C++ Programming Questions and Answers – Bitset – 2

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This set of C++ Programming Multiple Choice Questions & Answers (MCQs) focuses on “Bitset – 2”.

1. What will be the output of the following C++ code?

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#include <iostream>
#include <bitset>
using namespace std;
int main()
{
	bitset<8> b1(20);
	cout<<b1.test(1);
	cout<<b1.test(2);
}

a) 01
b) 00
c) 10
d) 11
View Answer

Answer: a
Explanation: The test() function is used to check whether a bit is set to one. So as 20 is equivalent to 10100 which has bit at index 1 as 0 and bit at index 2 as 1 therefore the the output 0 for test(1) and 1 for test(2).

2. Which of the following is correct about any() function in bitset?
a) Returns true if the number of 1’s equal to the number of 0’s
b) Returns true if any bit is set 0
c) Returns true if any bit is set 1
d) Returns true only if all bits are 1
View Answer

Answer: c
Explanation: <bitset> header provides the any() function which returns true if any of the bit is set to 1 in the bitset variable.

3. Which of the following is correct about none() function in bitset?
a) Returns true if any bits is set 1
b) Returns true if all bits is set 0
c) Returns true if the number of 1’s equal to the number of 0’s
d) Returns true only if all bits are 1
View Answer

Answer: b
Explanation: <bitset> header provides the any() function which returns true if none of the bit is set to 1 in the bitset variable.
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4. What will be the output of the following C++ code?

#include <iostream>
#include <bitset>
using namespace std;
int main()
{
	bitset<8> b1(20);
	cout<<b1.none();
	cout<<b1.any();
}

a) 01
b) 00
c) 10
d) 11
View Answer

Answer: a
Explanation: As 20 is equivalent to 10100 which has two bits which are 1 therefore none() fucntion will return false i.e. 0 and any() function will return true i.e. 1.

5. What is the use of the set() function in bitset?
a) Used to make alternate bits zero
b) Used to make a bit 0 in a bitset
c) Used to make all bits zero
d) Used to set bit(s) in a bitset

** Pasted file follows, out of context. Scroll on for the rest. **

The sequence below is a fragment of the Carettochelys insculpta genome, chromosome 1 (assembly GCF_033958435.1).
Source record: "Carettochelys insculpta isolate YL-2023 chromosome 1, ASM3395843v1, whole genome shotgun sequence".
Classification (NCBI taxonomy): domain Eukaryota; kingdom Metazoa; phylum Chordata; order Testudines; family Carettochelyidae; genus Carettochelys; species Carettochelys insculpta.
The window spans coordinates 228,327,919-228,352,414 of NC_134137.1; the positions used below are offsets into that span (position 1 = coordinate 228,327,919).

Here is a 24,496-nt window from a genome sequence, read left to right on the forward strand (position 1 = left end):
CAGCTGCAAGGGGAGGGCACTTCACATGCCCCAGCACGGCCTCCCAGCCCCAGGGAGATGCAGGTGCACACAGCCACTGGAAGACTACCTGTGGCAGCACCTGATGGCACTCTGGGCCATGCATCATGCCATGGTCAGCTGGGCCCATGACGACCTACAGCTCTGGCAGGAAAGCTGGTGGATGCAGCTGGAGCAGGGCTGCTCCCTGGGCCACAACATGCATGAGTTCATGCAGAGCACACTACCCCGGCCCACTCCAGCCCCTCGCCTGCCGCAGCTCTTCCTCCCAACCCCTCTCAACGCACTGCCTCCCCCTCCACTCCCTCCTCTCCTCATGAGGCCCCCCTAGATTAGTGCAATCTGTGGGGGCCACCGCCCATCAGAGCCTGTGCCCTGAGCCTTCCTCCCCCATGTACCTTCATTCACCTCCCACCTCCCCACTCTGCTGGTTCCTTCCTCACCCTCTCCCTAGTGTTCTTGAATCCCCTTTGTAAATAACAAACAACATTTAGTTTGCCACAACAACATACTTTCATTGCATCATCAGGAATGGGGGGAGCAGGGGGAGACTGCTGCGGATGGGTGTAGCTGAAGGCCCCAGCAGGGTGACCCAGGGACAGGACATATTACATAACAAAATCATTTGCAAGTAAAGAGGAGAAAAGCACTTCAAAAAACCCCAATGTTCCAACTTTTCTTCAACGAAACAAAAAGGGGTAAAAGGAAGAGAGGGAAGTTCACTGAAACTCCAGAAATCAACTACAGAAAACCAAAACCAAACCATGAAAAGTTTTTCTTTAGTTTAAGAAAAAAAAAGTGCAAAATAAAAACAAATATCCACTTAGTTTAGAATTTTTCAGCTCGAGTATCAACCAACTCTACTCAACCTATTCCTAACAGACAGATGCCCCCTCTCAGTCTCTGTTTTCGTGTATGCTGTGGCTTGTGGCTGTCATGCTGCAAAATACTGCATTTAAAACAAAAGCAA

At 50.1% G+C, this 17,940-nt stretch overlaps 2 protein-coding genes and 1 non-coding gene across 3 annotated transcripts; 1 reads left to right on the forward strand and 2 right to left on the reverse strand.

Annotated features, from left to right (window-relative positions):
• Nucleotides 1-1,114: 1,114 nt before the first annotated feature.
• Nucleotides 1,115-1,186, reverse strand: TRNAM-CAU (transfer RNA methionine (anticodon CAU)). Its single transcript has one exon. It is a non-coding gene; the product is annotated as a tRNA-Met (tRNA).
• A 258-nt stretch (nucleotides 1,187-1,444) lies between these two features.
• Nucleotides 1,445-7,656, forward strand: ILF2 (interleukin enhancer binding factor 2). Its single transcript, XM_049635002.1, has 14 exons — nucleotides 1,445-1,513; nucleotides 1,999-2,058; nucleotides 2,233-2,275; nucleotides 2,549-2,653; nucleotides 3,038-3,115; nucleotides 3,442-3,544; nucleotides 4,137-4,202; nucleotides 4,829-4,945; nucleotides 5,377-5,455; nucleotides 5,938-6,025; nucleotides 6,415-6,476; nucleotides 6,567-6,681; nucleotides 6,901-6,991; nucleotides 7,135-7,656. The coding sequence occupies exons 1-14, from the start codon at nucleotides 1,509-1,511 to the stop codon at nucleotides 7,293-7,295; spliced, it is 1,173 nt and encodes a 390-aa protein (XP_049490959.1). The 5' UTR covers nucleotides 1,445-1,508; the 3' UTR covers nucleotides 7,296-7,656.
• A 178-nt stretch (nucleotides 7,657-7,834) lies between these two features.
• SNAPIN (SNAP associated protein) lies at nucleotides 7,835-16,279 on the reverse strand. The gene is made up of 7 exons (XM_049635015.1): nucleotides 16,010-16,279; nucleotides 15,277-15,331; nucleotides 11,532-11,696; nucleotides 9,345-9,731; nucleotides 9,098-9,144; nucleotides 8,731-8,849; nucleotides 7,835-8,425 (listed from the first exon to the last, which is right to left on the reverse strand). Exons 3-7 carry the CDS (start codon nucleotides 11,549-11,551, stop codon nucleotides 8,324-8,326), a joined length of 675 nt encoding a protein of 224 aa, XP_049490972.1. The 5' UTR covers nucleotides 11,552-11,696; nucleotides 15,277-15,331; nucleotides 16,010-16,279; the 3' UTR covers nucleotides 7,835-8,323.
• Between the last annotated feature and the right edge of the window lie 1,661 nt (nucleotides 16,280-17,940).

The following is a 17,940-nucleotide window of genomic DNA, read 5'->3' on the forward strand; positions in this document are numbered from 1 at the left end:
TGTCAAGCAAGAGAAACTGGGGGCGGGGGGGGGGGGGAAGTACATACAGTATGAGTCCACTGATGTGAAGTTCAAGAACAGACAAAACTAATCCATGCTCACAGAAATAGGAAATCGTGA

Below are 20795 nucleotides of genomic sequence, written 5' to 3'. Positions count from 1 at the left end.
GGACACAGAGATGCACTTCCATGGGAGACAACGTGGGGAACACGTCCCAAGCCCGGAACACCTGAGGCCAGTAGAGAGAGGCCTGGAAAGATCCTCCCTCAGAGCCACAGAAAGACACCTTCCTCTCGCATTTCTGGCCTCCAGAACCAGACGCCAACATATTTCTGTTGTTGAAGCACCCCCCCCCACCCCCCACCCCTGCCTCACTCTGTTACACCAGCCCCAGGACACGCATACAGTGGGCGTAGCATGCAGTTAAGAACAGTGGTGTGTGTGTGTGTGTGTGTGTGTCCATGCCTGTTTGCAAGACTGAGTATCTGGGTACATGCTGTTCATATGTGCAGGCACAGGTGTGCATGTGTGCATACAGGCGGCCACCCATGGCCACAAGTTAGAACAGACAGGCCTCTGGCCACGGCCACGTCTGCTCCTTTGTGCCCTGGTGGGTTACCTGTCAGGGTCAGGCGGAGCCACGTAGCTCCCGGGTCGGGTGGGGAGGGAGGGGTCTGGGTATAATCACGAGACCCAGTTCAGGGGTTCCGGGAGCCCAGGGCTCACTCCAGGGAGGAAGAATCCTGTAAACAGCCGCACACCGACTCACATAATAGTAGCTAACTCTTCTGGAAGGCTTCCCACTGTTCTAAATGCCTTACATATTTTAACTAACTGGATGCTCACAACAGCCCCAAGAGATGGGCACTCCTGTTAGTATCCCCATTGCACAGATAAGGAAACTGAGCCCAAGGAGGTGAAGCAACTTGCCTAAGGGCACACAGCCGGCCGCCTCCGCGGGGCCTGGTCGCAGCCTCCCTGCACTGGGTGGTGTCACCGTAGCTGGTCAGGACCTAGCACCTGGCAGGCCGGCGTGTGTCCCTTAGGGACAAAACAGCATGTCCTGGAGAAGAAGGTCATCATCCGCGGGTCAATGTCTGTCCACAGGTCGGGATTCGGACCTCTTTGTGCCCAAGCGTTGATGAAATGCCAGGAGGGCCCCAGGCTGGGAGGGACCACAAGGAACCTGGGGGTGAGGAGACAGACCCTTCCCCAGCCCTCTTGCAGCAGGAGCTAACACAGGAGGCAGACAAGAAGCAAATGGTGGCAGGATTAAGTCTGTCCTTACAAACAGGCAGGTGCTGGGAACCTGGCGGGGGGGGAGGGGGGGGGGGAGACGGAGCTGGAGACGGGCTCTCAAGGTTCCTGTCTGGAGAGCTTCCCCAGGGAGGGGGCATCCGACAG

View Answer

Answer: d
Explanation: <bitset> header provides the set() function to set bit(s) to 1 in a bitset variable.
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6. What happens when no argument is supplied to set() function?
a) All alternate bits are set to 1 in a bitset
b) All bits are set to 0 in a bitset
c) All bits are set to 1 in a bitset
d) First bit is set to 1
View Answer

Answer: c
Explanation: When no argument is supplied to set() function i.e. function is called with empty parameters then all the bits of the bitset is set to 1.

7. What happens when only one argument is supplied to set() function?
a) All bits are set to 1 in a bitset
b) Bit corresponding to an argument is set to 1
c) All alternate bits are set to 1 in a bitset
d) First bit is set to 1
View Answer

Answer: b
Explanation: When only one argument is supplied to set() function then bit corresponding to that index is set to 1.

8. What is the use of reset function in bitset?
a) Used to make alternate bits zero
b) Used to make a bit 0 in a bitset
c) Used to make all bits 1
d) Used to make a bit(s) 0 in a bitset
View Answer

Answer: d
Explanation: <bitset> header provides the reset() function to set bit(s) to 0 in a bitset variable.

9. What happens when no argument is supplied to reset() function?
a) All bits are set to 1 in a bitset
b) All bits are set to 0 in a bitset
c) All alternate bits are set to 0 in a bitset
d) First bit is set to 0
View Answer

Answer: b
Explanation: When no argument is supplied to reset() function i.e. function is called with empty parameters then all the bits of the bitset is set to 0.
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10. What happens when only one argument is supplied to reset() function?
a) Bit corresponding to an argument is set to 0
b) All bits are set to 0 in a bitset
c) All alternate bits are set to 0 in a bitset
d) First bit is set to 0
View Answer

Answer: a
Explanation: When only one argument is supplied to reset() function then bit corresponding to that index is set to 0.

Sanfoundry Global Education & Learning Series – C++ Programming Language.

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Manish Bhojasia, a technology veteran with 20+ years @ Cisco & Wipro, is Founder and CTO at Sanfoundry. He is Linux Kernel Developer & SAN Architect and is passionate about competency developments in these areas. He lives in Bangalore and delivers focused training sessions to IT professionals in Linux Kernel, Linux Debugging, Linux Device Drivers, Linux Networking, Linux Storage, Advanced C Programming, SAN Storage Technologies, SCSI Internals & Storage Protocols such as iSCSI & Fiber Channel. Stay connected with him @ LinkedIn